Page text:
Maybe in user workstations, you wanna automatically update anywhere you can do it, and you can take the burden off of you as an administrator
from having to install this software on 3000 systems anywhere you can turn on automatic updates. Turn it on now There's a lot of places you can't use. Automatic updates. A good example would be, let's, say, a production server in your environment. Maybe there's a production server. It's running Ah, business application.
You can't just have automatic updates turned on because
sometimes those updates need a reboot. You don't want your system rebooting in the middle of the day and kicking customers off so you can't have it turned on in those environments. But as a rule anywhere where you can turn on automatic updates, you should.
This next tip is prioritize your assets
when you're looking at all the vulnerabilities in your environment. As we said Module one. If you're using a vulnerability scanner to identify all of the assets in your environment, it becomes very overwhelming very quickly. All of the different vulnerabilities. How do you prioritize that you're only one person or one small team of people? How do you prioritize it? Cause there's no way you can do it all at once,
And a good way to do that is prioritizing your assets, understanding what devices in your environment are more critical than others
and in applying those patches to those critical devices, first is something that goes a long ways towards reducing the overall risk in the environment.
When you install patches on a system, don't just assume that it was that everything went smoothly. Sometimes you install a patch and it looks like it installed properly. But there was some error code in the background that happened, and it didn't actually fix the vulnerability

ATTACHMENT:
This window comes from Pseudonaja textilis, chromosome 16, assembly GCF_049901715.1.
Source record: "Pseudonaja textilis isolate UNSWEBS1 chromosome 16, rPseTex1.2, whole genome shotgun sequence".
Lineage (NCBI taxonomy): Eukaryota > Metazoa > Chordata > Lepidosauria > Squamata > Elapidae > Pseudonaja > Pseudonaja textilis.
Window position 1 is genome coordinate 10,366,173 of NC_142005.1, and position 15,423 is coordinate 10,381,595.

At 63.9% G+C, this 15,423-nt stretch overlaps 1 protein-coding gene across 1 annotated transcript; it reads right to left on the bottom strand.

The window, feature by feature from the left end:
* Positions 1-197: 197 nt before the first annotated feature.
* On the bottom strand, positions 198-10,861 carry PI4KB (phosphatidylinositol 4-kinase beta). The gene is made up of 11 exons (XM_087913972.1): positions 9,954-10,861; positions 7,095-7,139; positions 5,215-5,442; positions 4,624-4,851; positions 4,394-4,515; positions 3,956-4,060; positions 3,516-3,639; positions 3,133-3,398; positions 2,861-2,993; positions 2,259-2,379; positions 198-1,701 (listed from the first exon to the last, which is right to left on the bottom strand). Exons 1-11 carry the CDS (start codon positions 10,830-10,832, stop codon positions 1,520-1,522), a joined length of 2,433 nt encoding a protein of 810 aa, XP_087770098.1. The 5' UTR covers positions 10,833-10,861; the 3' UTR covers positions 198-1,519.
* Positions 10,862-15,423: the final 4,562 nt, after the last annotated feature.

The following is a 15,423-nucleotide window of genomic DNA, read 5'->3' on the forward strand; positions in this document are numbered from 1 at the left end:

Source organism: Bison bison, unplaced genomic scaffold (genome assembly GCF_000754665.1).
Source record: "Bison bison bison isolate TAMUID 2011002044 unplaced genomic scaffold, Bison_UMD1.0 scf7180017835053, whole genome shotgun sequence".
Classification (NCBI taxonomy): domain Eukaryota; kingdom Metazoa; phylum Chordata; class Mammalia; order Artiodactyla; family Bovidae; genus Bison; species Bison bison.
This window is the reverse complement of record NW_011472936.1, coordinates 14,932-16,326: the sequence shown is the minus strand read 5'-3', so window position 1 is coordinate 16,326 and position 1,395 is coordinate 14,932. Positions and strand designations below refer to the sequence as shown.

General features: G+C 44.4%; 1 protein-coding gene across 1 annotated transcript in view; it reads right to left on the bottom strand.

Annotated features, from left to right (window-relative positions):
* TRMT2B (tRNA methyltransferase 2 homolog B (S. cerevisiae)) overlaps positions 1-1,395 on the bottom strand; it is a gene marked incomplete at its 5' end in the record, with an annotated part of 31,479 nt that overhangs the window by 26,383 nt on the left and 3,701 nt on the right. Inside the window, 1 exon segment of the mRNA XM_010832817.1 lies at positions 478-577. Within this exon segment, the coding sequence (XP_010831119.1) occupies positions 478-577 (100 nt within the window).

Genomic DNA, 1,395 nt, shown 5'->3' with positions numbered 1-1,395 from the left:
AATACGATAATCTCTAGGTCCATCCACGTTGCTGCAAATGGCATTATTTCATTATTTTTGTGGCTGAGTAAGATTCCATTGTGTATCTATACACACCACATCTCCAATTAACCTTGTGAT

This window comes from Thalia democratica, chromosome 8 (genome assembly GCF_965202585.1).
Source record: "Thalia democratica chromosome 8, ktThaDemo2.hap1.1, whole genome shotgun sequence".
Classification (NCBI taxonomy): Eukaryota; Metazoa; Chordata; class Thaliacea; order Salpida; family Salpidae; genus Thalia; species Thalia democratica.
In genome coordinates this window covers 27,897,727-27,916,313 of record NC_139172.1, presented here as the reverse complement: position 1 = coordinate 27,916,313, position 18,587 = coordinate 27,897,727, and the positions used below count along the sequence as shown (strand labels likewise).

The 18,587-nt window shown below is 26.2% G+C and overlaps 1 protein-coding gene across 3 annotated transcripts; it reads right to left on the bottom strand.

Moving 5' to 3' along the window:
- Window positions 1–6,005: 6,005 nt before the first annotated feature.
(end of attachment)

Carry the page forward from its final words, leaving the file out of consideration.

by re scanning. If you're using a vulnerability scanning to detect the vulnerabilities to begin with, re scanning that system after you patch It is a good way to validate that that vulnerability actually is gone, and that patch was effective.
This is another good one. Exceptions should have a remediation plan in an owner.
There are always going to be exceptions. There's going to be systems that that people say you cannot patch. You can't patch this system Ah, very common one is old systems in the environment. Let's say there's an end of life piece of software and the vendor doesn't even produce patches anymore because its end of life.
But you're still using the software in your environment for some
business reason.
It's important in these cases there's always gonna be these cases. But it's important in these cases to say, OK, let's given exception. It's gonna be a formal exception. We're going to document it. We're gonna have to have a remediation plan in place and an owner.